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Dunne Speaks - The furore over drug policy

Dunne Speaks - The furore over drug policy

Dunne Speaks
Wednesday, 30 March 2016

31 March 2016

I have had one or two fractious media interviews of late on aspects of New Zealand’s drug policy. I am not especially proud of that, because my normal demeanour is much more considered and self-disciplined. My plea in mitigation is that my contrariness has been a reflection of my frustration that, for various reasons, the points I was seeking to make have been misunderstood.

I was reminded of all this again this week, when, following a Morning Report interview on the same subject, the media suddenly seemed convinced I had undergone some remarkable conversion and was now advocating a bold, new approach to drug policy, completely out of character with what many of them had long imagined erroneously and in some cases maliciously to be my views, and for which many had pilloried me for years.

Only a few journalists were astute enough to recall that my now apparently radical new calls for drug policy to be based on the principles of compassion, innovation and proportion were in fact a repetition of what I had been saying consistently for some time, most notably, but by no means exclusively, at the United Nations Conventions on Narcotic Drugs meeting in Vienna this time last year. Some even recalled accurately that these same principles underpinned the National Drug Policy I released on behalf of the government last August.

I was simply too stunned by the media volte-face to be grumpy. Indeed, I was literally gobsmacked as to why my message of steady, considered reform that they in their ignorance had sneered at and ridiculed for so long had suddenly become mainstream. It said a lot to me about how shallow so many of they are.

The reason for this turnaround is, I suggest, that drug policy has many levels to it, and it is thus inherently more complex and nuanced than many of them can or want to understand. For some, drug policy is no more than a loud and selfish focus on being able to get their drug of choice when they want it, no matter the consequences or accepted legal norms. For others, drug policy is more specific – access to products that may have a medicinal benefit, for example. Still others see drug policy as no more than cannabis policy.

However, sensible drug policy is multi-faceted, and pays no heed to the extremes. It is about controlling the manufacture and distribution of dangerous substances, and the criminals behind the trade, so it has obvious legal connections; but it is also about the innocent victims and those who suffer from the misuse of drugs, requiring an effective and strong health focus. Above all, sensible drug policy is about a prudent and balanced response. It should address the supply and distribution issues through the law, as well as ensuring good health services are available to assist those suffering from the misuse of drugs. That is the compassion prong.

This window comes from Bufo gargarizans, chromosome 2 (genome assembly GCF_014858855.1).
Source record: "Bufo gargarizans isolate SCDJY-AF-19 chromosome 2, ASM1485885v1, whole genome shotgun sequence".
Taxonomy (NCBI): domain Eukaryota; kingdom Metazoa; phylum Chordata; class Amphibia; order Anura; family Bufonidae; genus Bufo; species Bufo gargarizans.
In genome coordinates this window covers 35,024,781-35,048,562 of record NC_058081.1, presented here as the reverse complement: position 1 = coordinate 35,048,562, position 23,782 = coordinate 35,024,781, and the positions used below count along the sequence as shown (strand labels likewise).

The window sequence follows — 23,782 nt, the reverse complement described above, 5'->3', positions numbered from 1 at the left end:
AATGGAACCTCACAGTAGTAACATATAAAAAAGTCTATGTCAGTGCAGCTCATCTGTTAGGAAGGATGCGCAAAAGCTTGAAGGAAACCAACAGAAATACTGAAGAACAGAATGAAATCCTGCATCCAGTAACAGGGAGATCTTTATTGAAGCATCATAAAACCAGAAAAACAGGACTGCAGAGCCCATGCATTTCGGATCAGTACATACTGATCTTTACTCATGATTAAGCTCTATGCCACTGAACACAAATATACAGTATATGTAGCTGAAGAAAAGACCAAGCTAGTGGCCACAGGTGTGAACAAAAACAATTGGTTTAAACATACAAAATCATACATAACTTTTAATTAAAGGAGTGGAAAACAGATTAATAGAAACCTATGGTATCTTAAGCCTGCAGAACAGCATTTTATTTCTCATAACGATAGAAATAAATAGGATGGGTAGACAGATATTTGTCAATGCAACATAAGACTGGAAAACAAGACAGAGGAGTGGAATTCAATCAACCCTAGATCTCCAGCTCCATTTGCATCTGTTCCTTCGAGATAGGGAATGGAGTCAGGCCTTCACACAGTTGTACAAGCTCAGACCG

But sensible drug policy is also about having an appropriate focus. The steps we take to deal with those who manufacture and distribute drugs illegally will be quite different from those we promote to deal with those affected by them. At the same time, we cannot cause more problems than we resolve. That is the proportion prong.

And because this is a dynamic and changing environment, we will also need to be flexible and open to new ways of dealing with emerging problems, like for instance our approach to the psychoactive substances issue. That is the innovation prong.

The war on drugs has been an abject failure. Its rhetoric and approach belonged to a bygone era. Focusing New Zealand’s drug policy on a health centred approach places us firmly in the international mainstream of contemporary drug policy. The recharting of our course in recent years has been as deliberate as it has been subtle. It is no accident, but a conscious recognition of both the deficiencies in previous policy and what is achievable and sustainable in the current political social and political environment. I have purposely ignored the extremists, and I make no apology for that.

Next month I will lead New Zealand’s delegation to the United Nations General Assembly Special Session on drugs in New York. I will be promoting our National Drug Policy there, and expecting to be well-received, as we work with like-minded countries to produce sensible outcomes for the future. I will be proud, not grumpy nor irascible, to see the values of compassion, innovation, and proportion at the forefront of our deliberations.

ends

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